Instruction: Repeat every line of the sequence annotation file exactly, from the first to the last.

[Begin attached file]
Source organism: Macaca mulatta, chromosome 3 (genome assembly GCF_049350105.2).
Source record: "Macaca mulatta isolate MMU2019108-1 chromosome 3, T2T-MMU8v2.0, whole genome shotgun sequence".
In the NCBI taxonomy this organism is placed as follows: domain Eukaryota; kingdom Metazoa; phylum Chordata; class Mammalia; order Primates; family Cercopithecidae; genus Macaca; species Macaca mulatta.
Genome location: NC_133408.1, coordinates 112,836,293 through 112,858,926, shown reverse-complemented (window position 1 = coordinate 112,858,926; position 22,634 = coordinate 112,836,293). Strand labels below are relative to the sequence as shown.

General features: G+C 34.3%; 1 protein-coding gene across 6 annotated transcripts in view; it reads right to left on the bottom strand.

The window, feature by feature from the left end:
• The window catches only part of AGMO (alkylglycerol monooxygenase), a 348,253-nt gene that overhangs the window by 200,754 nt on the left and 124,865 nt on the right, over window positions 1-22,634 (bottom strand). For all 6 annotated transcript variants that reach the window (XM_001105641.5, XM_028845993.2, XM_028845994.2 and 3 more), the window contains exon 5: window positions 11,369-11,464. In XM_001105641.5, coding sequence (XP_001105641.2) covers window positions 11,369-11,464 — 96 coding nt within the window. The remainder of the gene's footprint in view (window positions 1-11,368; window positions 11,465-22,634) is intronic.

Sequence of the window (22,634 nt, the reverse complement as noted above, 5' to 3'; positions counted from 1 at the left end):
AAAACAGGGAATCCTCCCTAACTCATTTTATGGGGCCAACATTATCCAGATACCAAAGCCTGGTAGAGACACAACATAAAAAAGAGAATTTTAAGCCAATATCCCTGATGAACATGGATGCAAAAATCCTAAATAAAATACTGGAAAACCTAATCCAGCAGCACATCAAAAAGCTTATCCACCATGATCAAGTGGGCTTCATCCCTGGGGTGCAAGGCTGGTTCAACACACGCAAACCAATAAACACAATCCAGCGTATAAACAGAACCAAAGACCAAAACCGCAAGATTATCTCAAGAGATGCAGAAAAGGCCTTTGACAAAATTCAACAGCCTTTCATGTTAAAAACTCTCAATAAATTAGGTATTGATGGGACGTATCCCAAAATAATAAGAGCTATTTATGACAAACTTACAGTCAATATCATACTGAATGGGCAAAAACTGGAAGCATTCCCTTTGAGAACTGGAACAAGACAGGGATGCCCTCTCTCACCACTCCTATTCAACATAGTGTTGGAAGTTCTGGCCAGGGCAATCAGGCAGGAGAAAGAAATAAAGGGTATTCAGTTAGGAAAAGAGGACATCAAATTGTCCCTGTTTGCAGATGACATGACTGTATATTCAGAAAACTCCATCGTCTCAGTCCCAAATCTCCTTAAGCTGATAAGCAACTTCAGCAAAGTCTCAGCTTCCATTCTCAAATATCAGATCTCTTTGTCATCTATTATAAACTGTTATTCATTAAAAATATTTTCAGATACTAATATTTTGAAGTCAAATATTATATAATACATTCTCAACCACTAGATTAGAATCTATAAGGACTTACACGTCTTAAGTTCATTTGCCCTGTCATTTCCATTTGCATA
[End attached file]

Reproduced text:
Source organism: Macaca mulatta, chromosome 3 (genome assembly GCF_049350105.2).
Source record: "Macaca mulatta isolate MMU2019108-1 chromosome 3, T2T-MMU8v2.0, whole genome shotgun sequence".
In the NCBI taxonomy this organism is placed as follows: domain Eukaryota; kingdom Metazoa; phylum Chordata; class Mammalia; order Primates; family Cercopithecidae; genus Macaca; species Macaca mulatta.
Genome location: NC_133408.1, coordinates 112,836,293 through 112,858,926, shown reverse-complemented (window position 1 = coordinate 112,858,926; position 22,634 = coordinate 112,836,293). Strand labels below are relative to the sequence as shown.

General features: G+C 34.3%; 1 protein-coding gene across 6 annotated transcripts in view; it reads right to left on the bottom strand.

The window, feature by feature from the left end:
• The window catches only part of AGMO (alkylglycerol monooxygenase), a 348,253-nt gene that overhangs the window by 200,754 nt on the left and 124,865 nt on the right, over window positions 1-22,634 (bottom strand). For all 6 annotated transcript variants that reach the window (XM_001105641.5, XM_028845993.2, XM_028845994.2 and 3 more), the window contains exon 5: window positions 11,369-11,464. In XM_001105641.5, coding sequence (XP_001105641.2) covers window positions 11,369-11,464 — 96 coding nt within the window. The remainder of the gene's footprint in view (window positions 1-11,368; window positions 11,465-22,634) is intronic.

Sequence of the window (22,634 nt, the reverse complement as noted above, 5' to 3'; positions counted from 1 at the left end):
AAAACAGGGAATCCTCCCTAACTCATTTTATGGGGCCAACATTATCCAGATACCAAAGCCTGGTAGAGACACAACATAAAAAAGAGAATTTTAAGCCAATATCCCTGATGAACATGGATGCAAAAATCCTAAATAAAATACTGGAAAACCTAATCCAGCAGCACATCAAAAAGCTTATCCACCATGATCAAGTGGGCTTCATCCCTGGGGTGCAAGGCTGGTTCAACACACGCAAACCAATAAACACAATCCAGCGTATAAACAGAACCAAAGACCAAAACCGCAAGATTATCTCAAGAGATGCAGAAAAGGCCTTTGACAAAATTCAACAGCCTTTCATGTTAAAAACTCTCAATAAATTAGGTATTGATGGGACGTATCCCAAAATAATAAGAGCTATTTATGACAAACTTACAGTCAATATCATACTGAATGGGCAAAAACTGGAAGCATTCCCTTTGAGAACTGGAACAAGACAGGGATGCCCTCTCTCACCACTCCTATTCAACATAGTGTTGGAAGTTCTGGCCAGGGCAATCAGGCAGGAGAAAGAAATAAAGGGTATTCAGTTAGGAAAAGAGGACATCAAATTGTCCCTGTTTGCAGATGACATGACTGTATATTCAGAAAACTCCATCGTCTCAGTCCCAAATCTCCTTAAGCTGATAAGCAACTTCAGCAAAGTCTCAGCTTCCATTCTCAAATATCAGATCTCTTTGTCATCTATTATAAACTGTTATTCATTAAAAATATTTTCAGATACTAATATTTTGAAGTCAAATATTATATAATACATTCTCAACCACTAGATTAGAATCTATAAGGACTTACACGTCTTAAGTTCATTTGCCCTGTCATTTCCATTTGCATA